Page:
Vol. 6 – The California Zephyr @ the Rocky Mountains, CO
It would figure that my camera battery would die just as we enter the picturesque passes and switchbacks that lead us into the heart of the mountains. I guess I took too many pictures of all the nowhere we’ve been going through. There’s a dam up in the hills here (Carver? Harper? some Denver kids are shouting something like that) that spans a small gap between two hills, rising sheer from a narrow valley floor that appears to have a few (hopefully uninhabited) structures standing in it’s shadow.
This really is gorgeous country — my kind of country, anyway — evergreens and brown grass and snow, hills that surround wide open, gently rolling plateaus, or long curving lakes, soft peaks broken occasionally by promontories of bare rock that hint at the mountains to come. In a little valley, surprisingly anachronistic, even up here, stands an old fashioned one room school house, peeling bright yellow paint beneath a white bell tower. Gusting wind raises up plumes of snow from the little hills and sends it curling through a stand of 4 or 5 foot tall pale reed-like bushes that terminate in a profusion of reds, oranges and rich browns.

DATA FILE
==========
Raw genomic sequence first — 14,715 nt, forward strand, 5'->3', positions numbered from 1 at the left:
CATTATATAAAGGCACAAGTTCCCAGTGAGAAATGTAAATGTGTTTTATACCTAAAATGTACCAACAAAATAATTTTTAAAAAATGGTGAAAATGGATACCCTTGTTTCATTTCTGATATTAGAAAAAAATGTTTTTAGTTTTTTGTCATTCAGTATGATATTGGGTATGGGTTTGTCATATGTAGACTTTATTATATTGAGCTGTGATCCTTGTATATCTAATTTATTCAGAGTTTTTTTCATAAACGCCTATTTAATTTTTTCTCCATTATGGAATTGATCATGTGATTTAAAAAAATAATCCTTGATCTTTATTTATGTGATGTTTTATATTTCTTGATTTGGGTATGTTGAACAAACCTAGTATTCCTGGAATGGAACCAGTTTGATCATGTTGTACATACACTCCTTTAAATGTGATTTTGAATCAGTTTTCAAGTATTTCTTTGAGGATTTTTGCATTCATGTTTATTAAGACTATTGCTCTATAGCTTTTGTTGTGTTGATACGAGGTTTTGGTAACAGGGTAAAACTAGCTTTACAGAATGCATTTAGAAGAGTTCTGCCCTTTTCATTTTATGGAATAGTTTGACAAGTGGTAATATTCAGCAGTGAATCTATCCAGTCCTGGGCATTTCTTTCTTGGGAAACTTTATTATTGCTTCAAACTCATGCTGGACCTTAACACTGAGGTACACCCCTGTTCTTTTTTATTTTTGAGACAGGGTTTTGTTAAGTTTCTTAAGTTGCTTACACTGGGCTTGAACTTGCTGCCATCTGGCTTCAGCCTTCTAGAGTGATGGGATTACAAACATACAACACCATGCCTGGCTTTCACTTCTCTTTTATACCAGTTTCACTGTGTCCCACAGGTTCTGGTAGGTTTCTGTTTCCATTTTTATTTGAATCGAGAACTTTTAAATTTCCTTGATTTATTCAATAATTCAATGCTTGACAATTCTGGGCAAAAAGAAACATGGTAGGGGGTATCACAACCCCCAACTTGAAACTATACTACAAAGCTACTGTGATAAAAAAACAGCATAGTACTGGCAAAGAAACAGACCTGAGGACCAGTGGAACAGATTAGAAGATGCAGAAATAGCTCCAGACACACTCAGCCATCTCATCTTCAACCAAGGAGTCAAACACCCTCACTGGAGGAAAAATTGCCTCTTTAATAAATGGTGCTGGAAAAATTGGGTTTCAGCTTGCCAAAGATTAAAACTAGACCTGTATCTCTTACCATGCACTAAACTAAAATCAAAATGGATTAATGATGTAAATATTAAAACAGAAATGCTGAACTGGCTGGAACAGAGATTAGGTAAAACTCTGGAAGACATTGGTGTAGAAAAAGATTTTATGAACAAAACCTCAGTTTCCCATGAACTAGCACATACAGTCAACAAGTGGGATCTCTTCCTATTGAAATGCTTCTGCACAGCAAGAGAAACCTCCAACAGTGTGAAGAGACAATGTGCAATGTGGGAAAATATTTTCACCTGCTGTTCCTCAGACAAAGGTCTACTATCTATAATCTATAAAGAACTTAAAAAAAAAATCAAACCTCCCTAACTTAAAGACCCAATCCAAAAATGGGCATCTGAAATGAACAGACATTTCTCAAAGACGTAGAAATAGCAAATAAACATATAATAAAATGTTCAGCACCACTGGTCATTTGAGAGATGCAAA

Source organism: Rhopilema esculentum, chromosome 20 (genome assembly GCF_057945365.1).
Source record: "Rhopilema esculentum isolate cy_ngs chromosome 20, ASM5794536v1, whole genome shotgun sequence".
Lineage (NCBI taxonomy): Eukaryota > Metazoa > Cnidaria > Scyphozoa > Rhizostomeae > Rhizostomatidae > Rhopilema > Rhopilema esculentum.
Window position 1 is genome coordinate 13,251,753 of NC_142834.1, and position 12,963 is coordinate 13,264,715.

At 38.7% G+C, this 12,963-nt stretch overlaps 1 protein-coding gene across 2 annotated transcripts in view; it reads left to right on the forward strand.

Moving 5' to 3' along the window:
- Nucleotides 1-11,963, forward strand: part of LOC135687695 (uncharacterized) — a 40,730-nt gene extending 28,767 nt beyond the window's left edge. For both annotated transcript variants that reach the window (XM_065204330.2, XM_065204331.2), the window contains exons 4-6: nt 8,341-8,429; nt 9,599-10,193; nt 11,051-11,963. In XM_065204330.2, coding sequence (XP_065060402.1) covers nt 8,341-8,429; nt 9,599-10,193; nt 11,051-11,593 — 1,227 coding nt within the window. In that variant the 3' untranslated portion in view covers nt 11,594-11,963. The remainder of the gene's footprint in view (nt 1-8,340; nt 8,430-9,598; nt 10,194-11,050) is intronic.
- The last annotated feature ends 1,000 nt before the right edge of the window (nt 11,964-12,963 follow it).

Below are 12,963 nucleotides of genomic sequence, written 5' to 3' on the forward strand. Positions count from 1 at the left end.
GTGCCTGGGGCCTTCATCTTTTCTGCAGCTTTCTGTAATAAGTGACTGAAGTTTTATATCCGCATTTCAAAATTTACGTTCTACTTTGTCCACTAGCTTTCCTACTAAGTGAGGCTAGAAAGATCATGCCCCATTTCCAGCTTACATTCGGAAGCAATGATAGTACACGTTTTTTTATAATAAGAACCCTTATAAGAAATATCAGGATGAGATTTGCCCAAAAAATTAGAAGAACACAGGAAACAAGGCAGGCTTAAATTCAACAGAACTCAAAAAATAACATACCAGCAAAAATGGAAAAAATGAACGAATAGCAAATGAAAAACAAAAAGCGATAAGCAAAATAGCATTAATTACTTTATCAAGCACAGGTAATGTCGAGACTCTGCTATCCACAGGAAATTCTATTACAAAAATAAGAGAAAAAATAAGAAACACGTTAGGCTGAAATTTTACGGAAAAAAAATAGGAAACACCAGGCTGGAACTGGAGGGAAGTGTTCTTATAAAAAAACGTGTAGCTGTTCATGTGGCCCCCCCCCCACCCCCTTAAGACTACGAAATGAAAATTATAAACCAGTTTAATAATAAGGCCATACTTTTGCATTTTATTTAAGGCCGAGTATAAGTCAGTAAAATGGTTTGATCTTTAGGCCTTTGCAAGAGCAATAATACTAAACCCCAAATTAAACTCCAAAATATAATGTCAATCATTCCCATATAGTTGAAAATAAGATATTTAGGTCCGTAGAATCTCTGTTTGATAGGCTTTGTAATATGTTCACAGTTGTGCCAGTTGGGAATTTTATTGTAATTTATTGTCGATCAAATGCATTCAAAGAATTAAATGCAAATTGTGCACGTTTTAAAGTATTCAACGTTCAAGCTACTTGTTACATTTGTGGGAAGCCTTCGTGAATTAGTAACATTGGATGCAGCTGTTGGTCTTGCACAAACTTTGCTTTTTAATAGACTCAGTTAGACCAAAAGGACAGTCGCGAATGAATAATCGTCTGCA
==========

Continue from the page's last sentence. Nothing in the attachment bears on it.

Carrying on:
In places here the tracks run along a sheer drop only inches away, and 150 feet below a starved and lazy stream trickles along its stony course. There are dozens of tunnels as well (42, the conductor will later tell us) to deal with places a train couldn’t climb or go around. The girls in the lounge car, middle schoolers I guess, attempt to hold their breath each time we enter one, while also trying to make each other laugh, and thereby lose the game. Like all good childhood diversions, they end with everyone laughing and no single winner.
Shortly we enter the longest tunnel of the line, 6.2 miles, passing beneath the Continental Divide, and are admonished not to change cars during the 10 minutes within in order to minimize introduction of the coal dust and diesel fume that permeates the tunnel all the time now despite efforts to clear it. It’s impossible to avoid some fume though, and I find my diesel headache coming on almost immediately…
Thankfully, the ventilation system cleared the air quickly once we were out, and my sick feeling receded as rapidly as it came on.